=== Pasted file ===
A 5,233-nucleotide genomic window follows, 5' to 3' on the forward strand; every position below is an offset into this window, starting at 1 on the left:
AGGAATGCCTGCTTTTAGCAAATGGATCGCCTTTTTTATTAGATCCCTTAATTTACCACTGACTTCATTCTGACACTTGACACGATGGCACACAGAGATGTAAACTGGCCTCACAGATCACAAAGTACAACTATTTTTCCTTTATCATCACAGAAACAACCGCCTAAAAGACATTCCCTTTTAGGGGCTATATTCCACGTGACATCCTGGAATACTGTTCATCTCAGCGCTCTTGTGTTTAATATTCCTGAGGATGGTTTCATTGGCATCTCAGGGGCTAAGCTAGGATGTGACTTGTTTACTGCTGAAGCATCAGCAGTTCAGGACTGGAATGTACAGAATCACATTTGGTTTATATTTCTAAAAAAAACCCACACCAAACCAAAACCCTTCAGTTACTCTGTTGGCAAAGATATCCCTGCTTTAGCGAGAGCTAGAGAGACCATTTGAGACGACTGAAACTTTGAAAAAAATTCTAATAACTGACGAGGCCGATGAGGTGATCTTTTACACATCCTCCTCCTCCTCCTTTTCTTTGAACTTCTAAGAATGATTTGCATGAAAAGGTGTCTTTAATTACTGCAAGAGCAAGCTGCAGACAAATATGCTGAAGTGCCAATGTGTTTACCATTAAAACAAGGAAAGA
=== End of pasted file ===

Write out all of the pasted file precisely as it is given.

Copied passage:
A 5,233-nucleotide genomic window follows, 5' to 3' on the forward strand; every position below is an offset into this window, starting at 1 on the left:
AGGAATGCCTGCTTTTAGCAAATGGATCGCCTTTTTTATTAGATCCCTTAATTTACCACTGACTTCATTCTGACACTTGACACGATGGCACACAGAGATGTAAACTGGCCTCACAGATCACAAAGTACAACTATTTTTCCTTTATCATCACAGAAACAACCGCCTAAAAGACATTCCCTTTTAGGGGCTATATTCCACGTGACATCCTGGAATACTGTTCATCTCAGCGCTCTTGTGTTTAATATTCCTGAGGATGGTTTCATTGGCATCTCAGGGGCTAAGCTAGGATGTGACTTGTTTACTGCTGAAGCATCAGCAGTTCAGGACTGGAATGTACAGAATCACATTTGGTTTATATTTCTAAAAAAAACCCACACCAAACCAAAACCCTTCAGTTACTCTGTTGGCAAAGATATCCCTGCTTTAGCGAGAGCTAGAGAGACCATTTGAGACGACTGAAACTTTGAAAAAAATTCTAATAACTGACGAGGCCGATGAGGTGATCTTTTACACATCCTCCTCCTCCTCCTTTTCTTTGAACTTCTAAGAATGATTTGCATGAAAAGGTGTCTTTAATTACTGCAAGAGCAAGCTGCAGACAAATATGCTGAAGTGCCAATGTGTTTACCATTAAAACAAGGAAAGA